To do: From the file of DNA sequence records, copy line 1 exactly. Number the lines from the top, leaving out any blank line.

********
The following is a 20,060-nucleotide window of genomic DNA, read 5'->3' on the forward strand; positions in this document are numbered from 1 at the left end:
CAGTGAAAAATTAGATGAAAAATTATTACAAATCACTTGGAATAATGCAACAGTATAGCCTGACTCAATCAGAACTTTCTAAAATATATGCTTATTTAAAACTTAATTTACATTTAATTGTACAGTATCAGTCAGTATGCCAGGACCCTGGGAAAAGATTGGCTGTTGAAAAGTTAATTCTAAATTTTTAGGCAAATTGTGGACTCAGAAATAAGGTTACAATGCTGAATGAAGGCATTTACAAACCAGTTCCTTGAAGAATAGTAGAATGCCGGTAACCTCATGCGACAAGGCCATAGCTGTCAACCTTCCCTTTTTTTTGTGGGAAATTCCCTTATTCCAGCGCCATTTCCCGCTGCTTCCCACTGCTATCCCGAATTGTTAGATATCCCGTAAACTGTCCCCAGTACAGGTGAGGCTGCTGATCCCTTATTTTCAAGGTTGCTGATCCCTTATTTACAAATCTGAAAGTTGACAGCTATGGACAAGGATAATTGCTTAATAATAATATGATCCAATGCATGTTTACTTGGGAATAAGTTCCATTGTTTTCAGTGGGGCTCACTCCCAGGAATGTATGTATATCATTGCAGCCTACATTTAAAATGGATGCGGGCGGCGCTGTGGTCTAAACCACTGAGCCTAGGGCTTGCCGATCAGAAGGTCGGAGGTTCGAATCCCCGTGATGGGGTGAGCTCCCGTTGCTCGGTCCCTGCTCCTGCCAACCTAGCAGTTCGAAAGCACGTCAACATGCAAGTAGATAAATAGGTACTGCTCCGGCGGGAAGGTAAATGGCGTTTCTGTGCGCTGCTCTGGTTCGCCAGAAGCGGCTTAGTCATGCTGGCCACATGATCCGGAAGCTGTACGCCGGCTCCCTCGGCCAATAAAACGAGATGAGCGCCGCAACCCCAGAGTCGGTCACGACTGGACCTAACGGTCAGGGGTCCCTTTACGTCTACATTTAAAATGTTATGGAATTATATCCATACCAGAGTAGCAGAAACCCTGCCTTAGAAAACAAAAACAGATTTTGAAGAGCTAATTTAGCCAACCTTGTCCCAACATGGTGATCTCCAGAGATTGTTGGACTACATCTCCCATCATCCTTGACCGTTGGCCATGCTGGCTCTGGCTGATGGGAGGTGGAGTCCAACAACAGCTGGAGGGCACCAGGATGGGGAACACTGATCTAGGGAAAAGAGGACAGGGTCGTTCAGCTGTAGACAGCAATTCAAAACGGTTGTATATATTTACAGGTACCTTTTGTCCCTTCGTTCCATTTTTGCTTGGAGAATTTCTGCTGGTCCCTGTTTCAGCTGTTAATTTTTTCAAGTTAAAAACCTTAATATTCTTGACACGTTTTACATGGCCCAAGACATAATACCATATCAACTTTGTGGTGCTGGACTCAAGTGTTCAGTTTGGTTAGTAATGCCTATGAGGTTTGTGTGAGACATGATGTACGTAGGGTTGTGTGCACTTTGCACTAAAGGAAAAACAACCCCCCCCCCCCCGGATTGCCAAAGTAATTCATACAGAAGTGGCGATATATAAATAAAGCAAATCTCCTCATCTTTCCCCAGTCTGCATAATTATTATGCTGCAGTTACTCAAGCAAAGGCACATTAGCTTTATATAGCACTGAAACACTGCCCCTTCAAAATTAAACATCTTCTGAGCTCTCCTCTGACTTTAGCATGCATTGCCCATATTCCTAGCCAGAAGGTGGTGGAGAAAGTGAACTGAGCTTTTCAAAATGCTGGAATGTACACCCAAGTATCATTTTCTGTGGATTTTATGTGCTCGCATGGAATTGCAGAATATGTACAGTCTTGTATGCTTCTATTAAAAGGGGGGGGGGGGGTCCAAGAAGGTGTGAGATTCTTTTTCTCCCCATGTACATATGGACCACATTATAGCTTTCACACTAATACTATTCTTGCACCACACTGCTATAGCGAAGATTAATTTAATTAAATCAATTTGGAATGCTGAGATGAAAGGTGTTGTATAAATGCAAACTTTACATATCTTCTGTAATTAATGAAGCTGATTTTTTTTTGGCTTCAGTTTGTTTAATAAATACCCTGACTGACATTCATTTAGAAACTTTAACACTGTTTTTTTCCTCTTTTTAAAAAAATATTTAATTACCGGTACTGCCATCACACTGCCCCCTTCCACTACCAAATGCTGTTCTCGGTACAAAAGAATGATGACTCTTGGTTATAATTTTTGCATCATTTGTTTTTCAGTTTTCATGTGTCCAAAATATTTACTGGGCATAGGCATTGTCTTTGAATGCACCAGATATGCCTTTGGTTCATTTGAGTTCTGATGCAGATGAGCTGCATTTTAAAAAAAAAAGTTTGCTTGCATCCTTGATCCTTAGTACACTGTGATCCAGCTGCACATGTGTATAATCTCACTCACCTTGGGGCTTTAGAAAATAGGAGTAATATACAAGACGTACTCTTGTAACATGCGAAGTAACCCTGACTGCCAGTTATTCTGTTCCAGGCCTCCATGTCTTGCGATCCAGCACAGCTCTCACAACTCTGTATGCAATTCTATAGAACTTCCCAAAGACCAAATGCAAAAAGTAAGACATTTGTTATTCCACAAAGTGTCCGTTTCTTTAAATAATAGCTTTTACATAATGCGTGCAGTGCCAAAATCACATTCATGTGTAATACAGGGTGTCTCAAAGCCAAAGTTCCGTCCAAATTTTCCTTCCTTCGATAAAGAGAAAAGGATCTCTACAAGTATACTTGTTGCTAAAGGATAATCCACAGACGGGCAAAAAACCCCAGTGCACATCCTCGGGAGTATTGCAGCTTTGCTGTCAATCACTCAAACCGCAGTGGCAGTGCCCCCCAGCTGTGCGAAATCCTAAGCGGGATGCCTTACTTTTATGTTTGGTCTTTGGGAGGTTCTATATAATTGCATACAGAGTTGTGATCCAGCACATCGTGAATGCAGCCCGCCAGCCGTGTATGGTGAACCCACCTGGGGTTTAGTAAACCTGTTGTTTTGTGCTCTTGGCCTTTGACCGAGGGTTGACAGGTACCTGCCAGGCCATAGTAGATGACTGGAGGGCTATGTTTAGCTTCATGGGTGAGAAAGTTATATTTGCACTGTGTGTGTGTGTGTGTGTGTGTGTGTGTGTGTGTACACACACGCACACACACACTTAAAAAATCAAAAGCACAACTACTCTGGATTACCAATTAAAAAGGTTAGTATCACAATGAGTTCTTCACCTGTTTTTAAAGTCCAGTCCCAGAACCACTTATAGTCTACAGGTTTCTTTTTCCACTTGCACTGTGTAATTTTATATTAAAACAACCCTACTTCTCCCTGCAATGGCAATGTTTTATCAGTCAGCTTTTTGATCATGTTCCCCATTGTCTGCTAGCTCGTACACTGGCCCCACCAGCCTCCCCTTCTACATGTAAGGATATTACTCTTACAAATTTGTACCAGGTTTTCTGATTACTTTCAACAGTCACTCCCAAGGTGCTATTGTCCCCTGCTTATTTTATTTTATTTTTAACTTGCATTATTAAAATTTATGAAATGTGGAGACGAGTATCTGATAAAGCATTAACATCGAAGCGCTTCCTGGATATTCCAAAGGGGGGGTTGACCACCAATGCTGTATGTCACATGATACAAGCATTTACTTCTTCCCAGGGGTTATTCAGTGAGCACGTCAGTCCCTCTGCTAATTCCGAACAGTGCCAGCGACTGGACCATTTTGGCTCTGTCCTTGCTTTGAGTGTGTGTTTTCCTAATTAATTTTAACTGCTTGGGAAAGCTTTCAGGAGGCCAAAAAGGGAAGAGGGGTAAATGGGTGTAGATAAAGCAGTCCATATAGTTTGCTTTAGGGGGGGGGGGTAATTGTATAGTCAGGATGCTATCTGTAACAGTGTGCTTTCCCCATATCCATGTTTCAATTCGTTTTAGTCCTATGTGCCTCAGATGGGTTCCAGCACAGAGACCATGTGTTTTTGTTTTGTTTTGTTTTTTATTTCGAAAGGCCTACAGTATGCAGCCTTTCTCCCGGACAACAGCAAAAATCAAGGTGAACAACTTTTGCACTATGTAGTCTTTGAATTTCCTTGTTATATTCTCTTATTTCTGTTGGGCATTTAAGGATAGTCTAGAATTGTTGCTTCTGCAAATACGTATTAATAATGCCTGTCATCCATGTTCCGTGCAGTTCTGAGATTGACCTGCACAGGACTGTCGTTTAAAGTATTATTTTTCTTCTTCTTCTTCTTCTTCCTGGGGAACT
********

The following is a 20,060-nucleotide window of genomic DNA, read 5'->3' on the forward strand; positions in this document are numbered from 1 at the left end: